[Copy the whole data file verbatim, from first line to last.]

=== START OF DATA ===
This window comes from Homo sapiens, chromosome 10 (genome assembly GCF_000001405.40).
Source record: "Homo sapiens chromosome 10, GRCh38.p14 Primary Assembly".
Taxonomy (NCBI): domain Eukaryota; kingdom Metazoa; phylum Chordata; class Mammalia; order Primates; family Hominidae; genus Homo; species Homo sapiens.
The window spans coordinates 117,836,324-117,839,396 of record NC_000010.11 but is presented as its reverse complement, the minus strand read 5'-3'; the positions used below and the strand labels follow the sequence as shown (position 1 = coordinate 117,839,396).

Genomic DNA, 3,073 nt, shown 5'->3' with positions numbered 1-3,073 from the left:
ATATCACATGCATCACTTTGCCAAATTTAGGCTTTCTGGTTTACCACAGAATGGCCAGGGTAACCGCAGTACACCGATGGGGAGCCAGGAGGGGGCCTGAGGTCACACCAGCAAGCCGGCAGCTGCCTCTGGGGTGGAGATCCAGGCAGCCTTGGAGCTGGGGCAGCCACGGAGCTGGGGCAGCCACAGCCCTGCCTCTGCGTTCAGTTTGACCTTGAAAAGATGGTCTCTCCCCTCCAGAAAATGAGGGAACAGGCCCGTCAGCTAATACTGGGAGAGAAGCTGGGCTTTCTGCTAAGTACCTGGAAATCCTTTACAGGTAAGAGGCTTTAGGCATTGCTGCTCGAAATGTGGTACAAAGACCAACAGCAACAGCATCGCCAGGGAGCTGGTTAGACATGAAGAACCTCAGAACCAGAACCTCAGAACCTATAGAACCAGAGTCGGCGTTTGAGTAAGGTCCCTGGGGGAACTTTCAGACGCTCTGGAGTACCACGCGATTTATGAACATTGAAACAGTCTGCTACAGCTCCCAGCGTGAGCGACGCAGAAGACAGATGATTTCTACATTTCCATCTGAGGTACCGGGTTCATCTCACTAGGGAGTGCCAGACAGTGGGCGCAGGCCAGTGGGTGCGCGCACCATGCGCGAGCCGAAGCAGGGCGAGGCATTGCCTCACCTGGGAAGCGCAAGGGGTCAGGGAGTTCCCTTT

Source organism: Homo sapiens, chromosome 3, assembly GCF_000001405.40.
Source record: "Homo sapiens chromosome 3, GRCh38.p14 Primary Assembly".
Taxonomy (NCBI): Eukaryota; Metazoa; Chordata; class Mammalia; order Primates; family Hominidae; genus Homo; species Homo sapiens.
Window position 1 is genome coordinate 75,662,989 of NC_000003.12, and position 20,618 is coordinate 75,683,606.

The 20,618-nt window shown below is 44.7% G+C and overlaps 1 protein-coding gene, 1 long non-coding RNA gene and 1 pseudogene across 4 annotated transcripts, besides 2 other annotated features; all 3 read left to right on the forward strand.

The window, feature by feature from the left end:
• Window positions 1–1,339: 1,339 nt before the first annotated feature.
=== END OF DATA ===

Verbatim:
This window comes from Homo sapiens, chromosome 10 (genome assembly GCF_000001405.40).
Source record: "Homo sapiens chromosome 10, GRCh38.p14 Primary Assembly".
Taxonomy (NCBI): domain Eukaryota; kingdom Metazoa; phylum Chordata; class Mammalia; order Primates; family Hominidae; genus Homo; species Homo sapiens.
The window spans coordinates 117,836,324-117,839,396 of record NC_000010.11 but is presented as its reverse complement, the minus strand read 5'-3'; the positions used below and the strand labels follow the sequence as shown (position 1 = coordinate 117,839,396).

Genomic DNA, 3,073 nt, shown 5'->3' with positions numbered 1-3,073 from the left:
ATATCACATGCATCACTTTGCCAAATTTAGGCTTTCTGGTTTACCACAGAATGGCCAGGGTAACCGCAGTACACCGATGGGGAGCCAGGAGGGGGCCTGAGGTCACACCAGCAAGCCGGCAGCTGCCTCTGGGGTGGAGATCCAGGCAGCCTTGGAGCTGGGGCAGCCACGGAGCTGGGGCAGCCACAGCCCTGCCTCTGCGTTCAGTTTGACCTTGAAAAGATGGTCTCTCCCCTCCAGAAAATGAGGGAACAGGCCCGTCAGCTAATACTGGGAGAGAAGCTGGGCTTTCTGCTAAGTACCTGGAAATCCTTTACAGGTAAGAGGCTTTAGGCATTGCTGCTCGAAATGTGGTACAAAGACCAACAGCAACAGCATCGCCAGGGAGCTGGTTAGACATGAAGAACCTCAGAACCAGAACCTCAGAACCTATAGAACCAGAGTCGGCGTTTGAGTAAGGTCCCTGGGGGAACTTTCAGACGCTCTGGAGTACCACGCGATTTATGAACATTGAAACAGTCTGCTACAGCTCCCAGCGTGAGCGACGCAGAAGACAGATGATTTCTACATTTCCATCTGAGGTACCGGGTTCATCTCACTAGGGAGTGCCAGACAGTGGGCGCAGGCCAGTGGGTGCGCGCACCATGCGCGAGCCGAAGCAGGGCGAGGCATTGCCTCACCTGGGAAGCGCAAGGGGTCAGGGAGTTCCCTTT

Source organism: Homo sapiens, chromosome 3, assembly GCF_000001405.40.
Source record: "Homo sapiens chromosome 3, GRCh38.p14 Primary Assembly".
Taxonomy (NCBI): Eukaryota; Metazoa; Chordata; class Mammalia; order Primates; family Hominidae; genus Homo; species Homo sapiens.
Window position 1 is genome coordinate 75,662,989 of NC_000003.12, and position 20,618 is coordinate 75,683,606.

The 20,618-nt window shown below is 44.7% G+C and overlaps 1 protein-coding gene, 1 long non-coding RNA gene and 1 pseudogene across 4 annotated transcripts, besides 2 other annotated features; all 3 read left to right on the forward strand.

The window, feature by feature from the left end:
• Window positions 1–1,339: 1,339 nt before the first annotated feature.